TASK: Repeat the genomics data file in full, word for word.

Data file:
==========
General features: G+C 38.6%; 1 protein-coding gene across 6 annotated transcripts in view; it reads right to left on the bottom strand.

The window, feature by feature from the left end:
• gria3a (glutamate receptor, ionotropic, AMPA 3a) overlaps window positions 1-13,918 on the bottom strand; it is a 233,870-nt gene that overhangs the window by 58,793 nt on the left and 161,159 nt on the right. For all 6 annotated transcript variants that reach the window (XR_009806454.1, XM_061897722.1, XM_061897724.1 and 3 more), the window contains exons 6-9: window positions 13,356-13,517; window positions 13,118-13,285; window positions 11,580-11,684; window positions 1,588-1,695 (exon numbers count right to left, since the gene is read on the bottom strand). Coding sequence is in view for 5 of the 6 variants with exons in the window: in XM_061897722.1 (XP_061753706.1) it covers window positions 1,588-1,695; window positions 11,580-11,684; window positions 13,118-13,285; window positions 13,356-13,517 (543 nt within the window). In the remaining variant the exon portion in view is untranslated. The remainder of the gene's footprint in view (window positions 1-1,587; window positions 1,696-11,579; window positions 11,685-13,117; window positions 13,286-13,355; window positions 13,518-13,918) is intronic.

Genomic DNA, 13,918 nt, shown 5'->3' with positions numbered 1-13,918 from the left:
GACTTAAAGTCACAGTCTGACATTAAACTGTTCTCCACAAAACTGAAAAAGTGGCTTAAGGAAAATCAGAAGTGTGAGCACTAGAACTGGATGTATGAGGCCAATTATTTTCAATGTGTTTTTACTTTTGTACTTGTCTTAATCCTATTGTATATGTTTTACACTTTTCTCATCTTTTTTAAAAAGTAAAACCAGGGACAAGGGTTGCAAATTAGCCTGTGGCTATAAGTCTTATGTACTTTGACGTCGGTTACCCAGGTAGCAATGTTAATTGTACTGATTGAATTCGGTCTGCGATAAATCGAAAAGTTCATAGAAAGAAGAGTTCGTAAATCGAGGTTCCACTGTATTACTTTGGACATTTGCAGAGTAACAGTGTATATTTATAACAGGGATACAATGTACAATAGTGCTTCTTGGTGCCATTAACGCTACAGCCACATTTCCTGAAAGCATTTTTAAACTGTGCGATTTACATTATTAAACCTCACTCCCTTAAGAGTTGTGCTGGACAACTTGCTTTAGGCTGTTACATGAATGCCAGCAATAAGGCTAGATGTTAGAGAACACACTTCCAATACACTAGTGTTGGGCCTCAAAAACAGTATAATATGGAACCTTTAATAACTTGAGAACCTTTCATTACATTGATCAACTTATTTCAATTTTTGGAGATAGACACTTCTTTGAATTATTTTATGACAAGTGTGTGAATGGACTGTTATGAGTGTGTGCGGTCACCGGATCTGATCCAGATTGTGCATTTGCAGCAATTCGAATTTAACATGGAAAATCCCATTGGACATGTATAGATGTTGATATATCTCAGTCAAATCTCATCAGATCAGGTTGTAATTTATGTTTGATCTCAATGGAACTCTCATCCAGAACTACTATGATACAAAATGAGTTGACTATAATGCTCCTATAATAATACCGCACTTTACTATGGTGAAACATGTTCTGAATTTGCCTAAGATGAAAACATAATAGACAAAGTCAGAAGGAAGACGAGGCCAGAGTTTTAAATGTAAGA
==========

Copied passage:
General features: G+C 38.6%; 1 protein-coding gene across 6 annotated transcripts in view; it reads right to left on the bottom strand.

The window, feature by feature from the left end:
• gria3a (glutamate receptor, ionotropic, AMPA 3a) overlaps window positions 1-13,918 on the bottom strand; it is a 233,870-nt gene that overhangs the window by 58,793 nt on the left and 161,159 nt on the right. For all 6 annotated transcript variants that reach the window (XR_009806454.1, XM_061897722.1, XM_061897724.1 and 3 more), the window contains exons 6-9: window positions 13,356-13,517; window positions 13,118-13,285; window positions 11,580-11,684; window positions 1,588-1,695 (exon numbers count right to left, since the gene is read on the bottom strand). Coding sequence is in view for 5 of the 6 variants with exons in the window: in XM_061897722.1 (XP_061753706.1) it covers window positions 1,588-1,695; window positions 11,580-11,684; window positions 13,118-13,285; window positions 13,356-13,517 (543 nt within the window). In the remaining variant the exon portion in view is untranslated. The remainder of the gene's footprint in view (window positions 1-1,587; window positions 1,696-11,579; window positions 11,685-13,117; window positions 13,286-13,355; window positions 13,518-13,918) is intronic.

Genomic DNA, 13,918 nt, shown 5'->3' with positions numbered 1-13,918 from the left:
GACTTAAAGTCACAGTCTGACATTAAACTGTTCTCCACAAAACTGAAAAAGTGGCTTAAGGAAAATCAGAAGTGTGAGCACTAGAACTGGATGTATGAGGCCAATTATTTTCAATGTGTTTTTACTTTTGTACTTGTCTTAATCCTATTGTATATGTTTTACACTTTTCTCATCTTTTTTAAAAAGTAAAACCAGGGACAAGGGTTGCAAATTAGCCTGTGGCTATAAGTCTTATGTACTTTGACGTCGGTTACCCAGGTAGCAATGTTAATTGTACTGATTGAATTCGGTCTGCGATAAATCGAAAAGTTCATAGAAAGAAGAGTTCGTAAATCGAGGTTCCACTGTATTACTTTGGACATTTGCAGAGTAACAGTGTATATTTATAACAGGGATACAATGTACAATAGTGCTTCTTGGTGCCATTAACGCTACAGCCACATTTCCTGAAAGCATTTTTAAACTGTGCGATTTACATTATTAAACCTCACTCCCTTAAGAGTTGTGCTGGACAACTTGCTTTAGGCTGTTACATGAATGCCAGCAATAAGGCTAGATGTTAGAGAACACACTTCCAATACACTAGTGTTGGGCCTCAAAAACAGTATAATATGGAACCTTTAATAACTTGAGAACCTTTCATTACATTGATCAACTTATTTCAATTTTTGGAGATAGACACTTCTTTGAATTATTTTATGACAAGTGTGTGAATGGACTGTTATGAGTGTGTGCGGTCACCGGATCTGATCCAGATTGTGCATTTGCAGCAATTCGAATTTAACATGGAAAATCCCATTGGACATGTATAGATGTTGATATATCTCAGTCAAATCTCATCAGATCAGGTTGTAATTTATGTTTGATCTCAATGGAACTCTCATCCAGAACTACTATGATACAAAATGAGTTGACTATAATGCTCCTATAATAATACCGCACTTTACTATGGTGAAACATGTTCTGAATTTGCCTAAGATGAAAACATAATAGACAAAGTCAGAAGGAAGACGAGGCCAGAGTTTTAAATGTAAGA